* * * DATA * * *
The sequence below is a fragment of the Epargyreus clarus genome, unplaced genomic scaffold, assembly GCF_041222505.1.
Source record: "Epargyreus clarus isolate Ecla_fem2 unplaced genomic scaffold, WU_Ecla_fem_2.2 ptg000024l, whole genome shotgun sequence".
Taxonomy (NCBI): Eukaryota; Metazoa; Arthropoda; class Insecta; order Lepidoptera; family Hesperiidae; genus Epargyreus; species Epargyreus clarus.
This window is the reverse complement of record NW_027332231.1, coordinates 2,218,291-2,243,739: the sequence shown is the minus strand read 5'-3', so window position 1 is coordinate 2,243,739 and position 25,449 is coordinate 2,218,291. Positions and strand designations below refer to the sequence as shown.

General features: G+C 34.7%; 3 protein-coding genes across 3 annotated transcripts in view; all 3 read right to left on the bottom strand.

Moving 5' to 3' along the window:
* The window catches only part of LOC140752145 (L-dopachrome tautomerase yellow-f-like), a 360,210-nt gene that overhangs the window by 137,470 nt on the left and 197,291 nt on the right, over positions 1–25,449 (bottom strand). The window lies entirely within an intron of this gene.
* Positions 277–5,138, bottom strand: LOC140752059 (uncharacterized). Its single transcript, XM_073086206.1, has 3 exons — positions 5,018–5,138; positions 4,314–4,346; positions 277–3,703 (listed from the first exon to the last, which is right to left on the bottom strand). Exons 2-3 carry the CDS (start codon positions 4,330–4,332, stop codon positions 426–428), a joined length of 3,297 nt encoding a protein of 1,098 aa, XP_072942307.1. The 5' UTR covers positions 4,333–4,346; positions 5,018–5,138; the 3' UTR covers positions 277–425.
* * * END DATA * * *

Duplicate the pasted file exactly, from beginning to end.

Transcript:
The sequence below is a fragment of the Epargyreus clarus genome, unplaced genomic scaffold, assembly GCF_041222505.1.
Source record: "Epargyreus clarus isolate Ecla_fem2 unplaced genomic scaffold, WU_Ecla_fem_2.2 ptg000024l, whole genome shotgun sequence".
Taxonomy (NCBI): Eukaryota; Metazoa; Arthropoda; class Insecta; order Lepidoptera; family Hesperiidae; genus Epargyreus; species Epargyreus clarus.
This window is the reverse complement of record NW_027332231.1, coordinates 2,218,291-2,243,739: the sequence shown is the minus strand read 5'-3', so window position 1 is coordinate 2,243,739 and position 25,449 is coordinate 2,218,291. Positions and strand designations below refer to the sequence as shown.

General features: G+C 34.7%; 3 protein-coding genes across 3 annotated transcripts in view; all 3 read right to left on the bottom strand.

Moving 5' to 3' along the window:
* The window catches only part of LOC140752145 (L-dopachrome tautomerase yellow-f-like), a 360,210-nt gene that overhangs the window by 137,470 nt on the left and 197,291 nt on the right, over positions 1–25,449 (bottom strand). The window lies entirely within an intron of this gene.
* Positions 277–5,138, bottom strand: LOC140752059 (uncharacterized). Its single transcript, XM_073086206.1, has 3 exons — positions 5,018–5,138; positions 4,314–4,346; positions 277–3,703 (listed from the first exon to the last, which is right to left on the bottom strand). Exons 2-3 carry the CDS (start codon positions 4,330–4,332, stop codon positions 426–428), a joined length of 3,297 nt encoding a protein of 1,098 aa, XP_072942307.1. The 5' UTR covers positions 4,333–4,346; positions 5,018–5,138; the 3' UTR covers positions 277–425.